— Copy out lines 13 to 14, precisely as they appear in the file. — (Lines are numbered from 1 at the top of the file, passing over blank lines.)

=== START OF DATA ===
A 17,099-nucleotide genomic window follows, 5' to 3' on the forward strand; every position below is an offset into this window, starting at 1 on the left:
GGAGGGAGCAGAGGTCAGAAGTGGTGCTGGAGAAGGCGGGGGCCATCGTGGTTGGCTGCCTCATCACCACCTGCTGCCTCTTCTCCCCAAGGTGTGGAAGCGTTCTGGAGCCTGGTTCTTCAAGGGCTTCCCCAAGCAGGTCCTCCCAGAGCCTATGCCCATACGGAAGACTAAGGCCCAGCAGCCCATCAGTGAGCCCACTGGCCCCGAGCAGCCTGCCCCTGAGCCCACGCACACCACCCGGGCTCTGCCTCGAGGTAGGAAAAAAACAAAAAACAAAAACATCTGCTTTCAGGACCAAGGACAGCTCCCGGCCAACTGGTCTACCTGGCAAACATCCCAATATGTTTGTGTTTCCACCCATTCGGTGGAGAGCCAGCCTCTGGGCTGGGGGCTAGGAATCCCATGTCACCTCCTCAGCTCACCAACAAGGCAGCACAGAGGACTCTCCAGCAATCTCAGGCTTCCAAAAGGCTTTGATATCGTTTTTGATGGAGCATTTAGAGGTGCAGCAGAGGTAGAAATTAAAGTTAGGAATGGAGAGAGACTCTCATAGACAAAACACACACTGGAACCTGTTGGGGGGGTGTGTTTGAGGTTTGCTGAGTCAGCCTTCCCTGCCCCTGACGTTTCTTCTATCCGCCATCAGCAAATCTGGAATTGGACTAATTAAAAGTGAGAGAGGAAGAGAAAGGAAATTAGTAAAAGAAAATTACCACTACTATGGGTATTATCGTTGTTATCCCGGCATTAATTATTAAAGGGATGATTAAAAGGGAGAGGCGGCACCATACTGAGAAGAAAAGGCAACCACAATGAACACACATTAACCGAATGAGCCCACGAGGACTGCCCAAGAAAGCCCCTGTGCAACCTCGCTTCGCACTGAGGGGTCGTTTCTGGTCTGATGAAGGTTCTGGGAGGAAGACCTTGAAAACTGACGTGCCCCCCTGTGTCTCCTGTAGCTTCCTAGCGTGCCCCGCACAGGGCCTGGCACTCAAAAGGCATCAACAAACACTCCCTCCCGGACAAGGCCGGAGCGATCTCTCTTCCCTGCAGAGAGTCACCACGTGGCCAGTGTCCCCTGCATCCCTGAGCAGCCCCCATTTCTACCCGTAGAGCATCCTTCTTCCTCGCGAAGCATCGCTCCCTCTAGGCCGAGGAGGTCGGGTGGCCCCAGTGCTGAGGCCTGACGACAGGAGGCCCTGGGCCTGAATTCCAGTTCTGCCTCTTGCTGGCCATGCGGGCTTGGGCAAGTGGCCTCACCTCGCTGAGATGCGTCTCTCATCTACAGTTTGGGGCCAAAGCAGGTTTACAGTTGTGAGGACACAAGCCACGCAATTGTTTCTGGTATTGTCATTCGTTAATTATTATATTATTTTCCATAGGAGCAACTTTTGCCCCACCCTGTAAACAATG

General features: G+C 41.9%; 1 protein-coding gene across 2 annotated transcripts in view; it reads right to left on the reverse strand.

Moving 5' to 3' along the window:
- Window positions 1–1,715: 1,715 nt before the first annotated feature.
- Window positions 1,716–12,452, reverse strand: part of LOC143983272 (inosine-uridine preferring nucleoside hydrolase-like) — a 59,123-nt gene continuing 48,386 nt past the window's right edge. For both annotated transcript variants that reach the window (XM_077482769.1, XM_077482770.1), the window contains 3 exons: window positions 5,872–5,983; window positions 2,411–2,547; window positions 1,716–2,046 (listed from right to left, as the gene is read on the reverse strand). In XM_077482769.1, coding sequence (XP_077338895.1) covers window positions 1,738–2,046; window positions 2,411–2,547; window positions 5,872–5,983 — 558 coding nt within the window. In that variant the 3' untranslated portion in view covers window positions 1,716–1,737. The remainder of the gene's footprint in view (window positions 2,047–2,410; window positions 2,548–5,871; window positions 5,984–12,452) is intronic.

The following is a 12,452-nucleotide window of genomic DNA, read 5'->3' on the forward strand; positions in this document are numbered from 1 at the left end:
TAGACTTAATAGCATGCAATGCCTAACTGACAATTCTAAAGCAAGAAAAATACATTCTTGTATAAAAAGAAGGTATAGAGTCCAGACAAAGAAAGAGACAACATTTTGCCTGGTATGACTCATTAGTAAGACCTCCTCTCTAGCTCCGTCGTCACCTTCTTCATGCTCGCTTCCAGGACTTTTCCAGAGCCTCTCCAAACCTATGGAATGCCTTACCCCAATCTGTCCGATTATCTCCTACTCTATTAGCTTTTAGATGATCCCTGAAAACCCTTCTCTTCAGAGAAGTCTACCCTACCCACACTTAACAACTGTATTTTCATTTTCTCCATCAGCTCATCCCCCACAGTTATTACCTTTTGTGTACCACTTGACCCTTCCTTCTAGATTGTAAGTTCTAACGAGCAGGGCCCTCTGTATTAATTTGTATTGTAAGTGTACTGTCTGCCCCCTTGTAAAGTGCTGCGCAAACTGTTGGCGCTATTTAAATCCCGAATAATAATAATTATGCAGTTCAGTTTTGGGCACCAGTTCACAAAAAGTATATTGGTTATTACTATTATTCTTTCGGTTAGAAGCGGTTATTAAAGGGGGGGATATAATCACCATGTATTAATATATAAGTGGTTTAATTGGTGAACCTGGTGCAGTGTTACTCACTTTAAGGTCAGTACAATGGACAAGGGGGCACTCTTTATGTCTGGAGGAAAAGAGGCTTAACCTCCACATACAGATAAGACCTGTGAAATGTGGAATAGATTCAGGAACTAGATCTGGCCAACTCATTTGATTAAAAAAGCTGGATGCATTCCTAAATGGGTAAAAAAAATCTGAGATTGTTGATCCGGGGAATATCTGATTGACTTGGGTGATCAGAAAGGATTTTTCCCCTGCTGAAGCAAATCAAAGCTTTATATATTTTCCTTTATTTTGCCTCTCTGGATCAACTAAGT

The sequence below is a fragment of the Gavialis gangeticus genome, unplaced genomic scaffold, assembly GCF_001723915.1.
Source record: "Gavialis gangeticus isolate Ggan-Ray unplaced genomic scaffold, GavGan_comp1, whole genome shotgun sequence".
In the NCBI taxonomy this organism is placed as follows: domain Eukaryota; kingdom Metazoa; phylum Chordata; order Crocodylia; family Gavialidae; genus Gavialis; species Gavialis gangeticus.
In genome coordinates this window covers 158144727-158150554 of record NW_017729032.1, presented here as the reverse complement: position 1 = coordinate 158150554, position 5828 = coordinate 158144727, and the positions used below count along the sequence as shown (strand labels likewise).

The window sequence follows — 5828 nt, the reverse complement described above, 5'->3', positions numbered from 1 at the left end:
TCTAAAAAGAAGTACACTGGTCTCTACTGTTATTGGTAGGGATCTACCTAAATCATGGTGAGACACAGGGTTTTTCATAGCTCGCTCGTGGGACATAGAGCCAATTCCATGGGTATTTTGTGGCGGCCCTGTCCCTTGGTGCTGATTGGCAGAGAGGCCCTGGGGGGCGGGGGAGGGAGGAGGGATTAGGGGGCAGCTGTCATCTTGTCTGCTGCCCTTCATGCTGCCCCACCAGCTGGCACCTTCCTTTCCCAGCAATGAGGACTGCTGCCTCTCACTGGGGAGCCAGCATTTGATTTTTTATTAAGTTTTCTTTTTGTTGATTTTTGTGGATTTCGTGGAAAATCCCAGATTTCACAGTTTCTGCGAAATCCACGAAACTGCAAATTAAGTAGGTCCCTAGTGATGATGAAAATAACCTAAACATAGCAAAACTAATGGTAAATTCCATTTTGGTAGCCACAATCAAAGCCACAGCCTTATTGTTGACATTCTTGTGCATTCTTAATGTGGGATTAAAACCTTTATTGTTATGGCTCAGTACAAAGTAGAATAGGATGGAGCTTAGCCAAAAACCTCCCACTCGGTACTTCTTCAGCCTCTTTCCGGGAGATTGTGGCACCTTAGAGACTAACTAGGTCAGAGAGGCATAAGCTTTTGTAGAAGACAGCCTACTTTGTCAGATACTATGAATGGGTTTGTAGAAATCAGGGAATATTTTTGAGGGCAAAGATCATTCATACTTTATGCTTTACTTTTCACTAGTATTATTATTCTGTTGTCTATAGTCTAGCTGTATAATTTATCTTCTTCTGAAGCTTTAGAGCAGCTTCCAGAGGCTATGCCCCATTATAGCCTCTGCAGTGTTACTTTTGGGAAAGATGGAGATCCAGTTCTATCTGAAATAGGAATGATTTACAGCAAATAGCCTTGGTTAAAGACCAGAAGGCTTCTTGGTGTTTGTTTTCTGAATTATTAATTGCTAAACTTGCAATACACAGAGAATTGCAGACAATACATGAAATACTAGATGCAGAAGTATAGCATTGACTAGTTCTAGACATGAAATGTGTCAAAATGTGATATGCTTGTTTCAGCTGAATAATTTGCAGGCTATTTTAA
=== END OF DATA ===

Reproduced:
The window sequence follows — 5828 nt, the reverse complement described above, 5'->3', positions numbered from 1 at the left end:
TCTAAAAAGAAGTACACTGGTCTCTACTGTTATTGGTAGGGATCTACCTAAATCATGGTGAGACACAGGGTTTTTCATAGCTCGCTCGTGGGACATAGAGCCAATTCCATGGGTATTTTGTGGCGGCCCTGTCCCTTGGTGCTGATTGGCAGAGAGGCCCTGGGGGGCGGGGGAGGGAGGAGGGATTAGGGGGCAGCTGTCATCTTGTCTGCTGCCCTTCATGCTGCCCCACCAGCTGGCACCTTCCTTTCCCAGCAATGAGGACTGCTGCCTCTCACTGGGGAGCCAGCATTTGATTTTTTATTAAGTTTTCTTTTTGTTGATTTTTGTGGATTTCGTGGAAAATCCCAGATTTCACAGTTTCTGCGAAATCCACGAAACTGCAAATTAAGTAGGTCCCTAGTGATGATGAAAATAACCTAAACATAGCAAAACTAATGGTAAATTCCATTTTGGTAGCCACAATCAAAGCCACAGCCTTATTGTTGACATTCTTGTGCATTCTTAATGTGGGATTAAAACCTTTATTGTTATGGCTCAGTACAAAGTAGAATAGGATGGAGCTTAGCCAAAAACCTCCCACTCGGTACTTCTTCAGCCTCTTTCCGGGAGATTGTGGCACCTTAGAGACTAACTAGGTCAGAGAGGCATAAGCTTTTGTAGAAGACAGCCTACTTTGTCAGATACTATGAATGGGTTTGTAGAAATCAGGGAATATTTTTGAGGGCAAAGATCATTCATACTTTATGCTTTACTTTTCACTAGTATTATTATTCTGTTGTCTATAGTCTAGCTGTATAATTTATCTTCTTCTGAAGCTTTAGAGCAGCTTCCAGAGGCTATGCCCCATTATAGCCTCTGCAGTGTTACTTTTGGGAAAGATGGAGATCCAGTTCTATCTGAAATAGGAATGATTTACAGCAAATAGCCTTGGTTAAAGACCAGAAGGCTTCTTGGTGTTTGTTTTCTGAATTATTAATTGCTAAACTTGCAATACACAGAGAATTGCAGACAATACATGAAATACTAGATGCAGAAGTATAGCATTGACTAGTTCTAGACATGAAATGTGTCAAAATGTGATATGCTTGTTTCAGCTGAATAATTTGCAGGCTATTTTAA